The Montclair school-year budget process may be over, but there is still a lot of work to be done by the Montclair Board of Education, as evidenced by the huge crowd of teachers, parents and students, at the board’s April 15 meeting. Members of the Montclair Education Association (MEA) were there in full force to protest the lack of a contract between the union and the district, having worked 288 days without a proper agreement. The aisles between the seats were all but impassable, parking spaces in the George Inness Annex lot and on adjacent streets were full, and WNBC-TV even sent a cameraman to document the proceedings. Public comment was usually followed by supportive, often thunderous applause.
Most of the meeting was relegated to public comment, and there was plenty of it, raising issues of the deteriorating quality of the school system ranging from the plan to replace the staircases in the main Montclair High School building to cutbacks in maternity leave to the food available in the free/reduced meal program.
MEA’s leaders, President Petal Robertson and Vice President Tom Manos, were among the last speakers of the night, but they re-iterated many of the members of the public that preceded them. President Robertson said the gathering was meant to show that the MEA demanded to be heard. Vice President Manos was even more emphatic, saying that the last decade had been one of struggle for MEA members. Among his specific grievances were less take-home pay for teachers, cutbacks in maternity leave that go from generous one-year absences to the bare minimum of leave set by state law, and diminished health benefits.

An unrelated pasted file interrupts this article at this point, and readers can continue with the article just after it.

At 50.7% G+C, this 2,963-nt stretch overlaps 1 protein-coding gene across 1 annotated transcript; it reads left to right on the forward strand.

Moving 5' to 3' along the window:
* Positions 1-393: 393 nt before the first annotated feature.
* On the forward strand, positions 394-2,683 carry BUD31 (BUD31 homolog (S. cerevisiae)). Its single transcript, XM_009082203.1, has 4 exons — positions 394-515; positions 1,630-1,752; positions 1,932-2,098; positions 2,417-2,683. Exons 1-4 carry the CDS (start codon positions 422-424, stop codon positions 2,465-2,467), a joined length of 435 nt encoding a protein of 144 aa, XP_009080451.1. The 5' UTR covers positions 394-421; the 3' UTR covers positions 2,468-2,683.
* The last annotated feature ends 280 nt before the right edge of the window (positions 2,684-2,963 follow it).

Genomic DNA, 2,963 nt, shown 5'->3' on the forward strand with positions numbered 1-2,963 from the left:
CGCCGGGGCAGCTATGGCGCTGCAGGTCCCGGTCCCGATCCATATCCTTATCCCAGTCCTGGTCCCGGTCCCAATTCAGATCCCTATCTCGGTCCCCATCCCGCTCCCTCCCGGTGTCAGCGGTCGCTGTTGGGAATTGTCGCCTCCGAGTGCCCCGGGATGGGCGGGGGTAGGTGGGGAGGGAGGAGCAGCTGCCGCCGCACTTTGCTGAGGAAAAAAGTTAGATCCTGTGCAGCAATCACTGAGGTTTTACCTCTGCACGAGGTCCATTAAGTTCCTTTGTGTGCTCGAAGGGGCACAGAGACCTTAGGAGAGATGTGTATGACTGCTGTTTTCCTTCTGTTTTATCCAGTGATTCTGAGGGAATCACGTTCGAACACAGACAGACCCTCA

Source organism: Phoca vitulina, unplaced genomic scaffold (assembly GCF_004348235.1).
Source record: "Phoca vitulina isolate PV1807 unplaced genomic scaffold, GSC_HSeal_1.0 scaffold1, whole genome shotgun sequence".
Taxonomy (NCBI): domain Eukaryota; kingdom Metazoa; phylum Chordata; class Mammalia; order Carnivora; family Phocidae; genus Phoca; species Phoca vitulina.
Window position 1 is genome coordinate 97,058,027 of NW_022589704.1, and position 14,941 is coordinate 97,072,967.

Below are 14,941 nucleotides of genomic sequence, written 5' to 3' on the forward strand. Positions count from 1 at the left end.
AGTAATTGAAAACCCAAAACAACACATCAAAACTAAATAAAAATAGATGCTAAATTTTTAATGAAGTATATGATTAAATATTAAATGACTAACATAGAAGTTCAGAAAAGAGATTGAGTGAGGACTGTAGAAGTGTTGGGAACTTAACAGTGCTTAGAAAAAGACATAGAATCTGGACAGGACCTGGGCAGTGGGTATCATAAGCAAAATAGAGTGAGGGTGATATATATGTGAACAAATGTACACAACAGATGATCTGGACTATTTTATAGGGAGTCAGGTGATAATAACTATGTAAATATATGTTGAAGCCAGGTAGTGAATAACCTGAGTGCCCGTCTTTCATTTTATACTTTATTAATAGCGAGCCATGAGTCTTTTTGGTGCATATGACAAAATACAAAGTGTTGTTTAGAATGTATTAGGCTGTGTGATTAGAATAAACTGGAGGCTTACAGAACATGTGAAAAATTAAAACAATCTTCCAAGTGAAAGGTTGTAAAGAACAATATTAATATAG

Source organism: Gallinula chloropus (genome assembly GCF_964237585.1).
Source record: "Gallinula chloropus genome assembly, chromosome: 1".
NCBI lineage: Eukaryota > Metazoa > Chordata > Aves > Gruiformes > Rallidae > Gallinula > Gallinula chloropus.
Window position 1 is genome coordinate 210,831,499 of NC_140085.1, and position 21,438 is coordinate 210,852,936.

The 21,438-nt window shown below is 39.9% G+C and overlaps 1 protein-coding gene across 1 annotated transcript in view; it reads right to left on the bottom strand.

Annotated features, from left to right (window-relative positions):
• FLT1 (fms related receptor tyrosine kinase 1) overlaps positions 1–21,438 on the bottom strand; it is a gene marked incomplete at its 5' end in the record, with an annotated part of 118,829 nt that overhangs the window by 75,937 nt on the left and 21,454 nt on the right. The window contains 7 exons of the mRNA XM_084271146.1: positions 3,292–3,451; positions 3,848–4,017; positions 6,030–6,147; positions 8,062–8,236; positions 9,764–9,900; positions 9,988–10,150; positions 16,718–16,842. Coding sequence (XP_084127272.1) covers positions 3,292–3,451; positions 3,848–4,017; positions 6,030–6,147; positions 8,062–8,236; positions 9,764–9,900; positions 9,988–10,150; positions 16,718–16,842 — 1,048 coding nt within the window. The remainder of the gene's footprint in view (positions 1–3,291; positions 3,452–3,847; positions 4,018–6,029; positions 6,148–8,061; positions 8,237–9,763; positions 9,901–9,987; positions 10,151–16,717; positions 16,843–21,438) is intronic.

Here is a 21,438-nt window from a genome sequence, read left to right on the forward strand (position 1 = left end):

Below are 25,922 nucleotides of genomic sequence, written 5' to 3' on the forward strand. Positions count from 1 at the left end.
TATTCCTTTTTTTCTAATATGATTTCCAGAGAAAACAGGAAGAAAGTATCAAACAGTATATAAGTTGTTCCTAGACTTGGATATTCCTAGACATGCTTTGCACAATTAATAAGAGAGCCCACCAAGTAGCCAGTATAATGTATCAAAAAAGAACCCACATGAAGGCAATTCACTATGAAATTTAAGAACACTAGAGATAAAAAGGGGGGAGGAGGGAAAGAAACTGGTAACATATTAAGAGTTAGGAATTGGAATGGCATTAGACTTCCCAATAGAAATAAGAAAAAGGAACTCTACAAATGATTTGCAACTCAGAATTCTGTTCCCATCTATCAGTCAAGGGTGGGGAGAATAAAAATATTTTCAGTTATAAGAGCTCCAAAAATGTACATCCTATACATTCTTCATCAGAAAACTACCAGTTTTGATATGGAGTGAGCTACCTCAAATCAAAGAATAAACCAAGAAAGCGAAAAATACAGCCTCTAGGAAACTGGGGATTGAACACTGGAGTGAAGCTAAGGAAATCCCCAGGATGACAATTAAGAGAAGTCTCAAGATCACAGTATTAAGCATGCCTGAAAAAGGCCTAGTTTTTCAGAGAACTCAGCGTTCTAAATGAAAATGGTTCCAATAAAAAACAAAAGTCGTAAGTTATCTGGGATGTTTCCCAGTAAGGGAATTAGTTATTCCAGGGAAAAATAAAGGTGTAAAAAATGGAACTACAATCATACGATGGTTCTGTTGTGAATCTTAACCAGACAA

Several staffers and volunteers had their own stories to tell. One teacher said she had to provide food to her students when the food vendor offered nothing other than tiny red velvet cupcakes as breakfast. Guidance counselor Lauren Csuka said the lack of time to bond with her newborn child left her tired and frustrated; she said she’d been told at eight months pregnant that she needed to return to work after only five months with her newborn. Watchung teacher Drury Thorp, who was able to take more time off for a year after having her child, underscored the importance of having expanded maternity leave by noting that other districts were expanding their leave policies even as Montclair was pulling back on its own.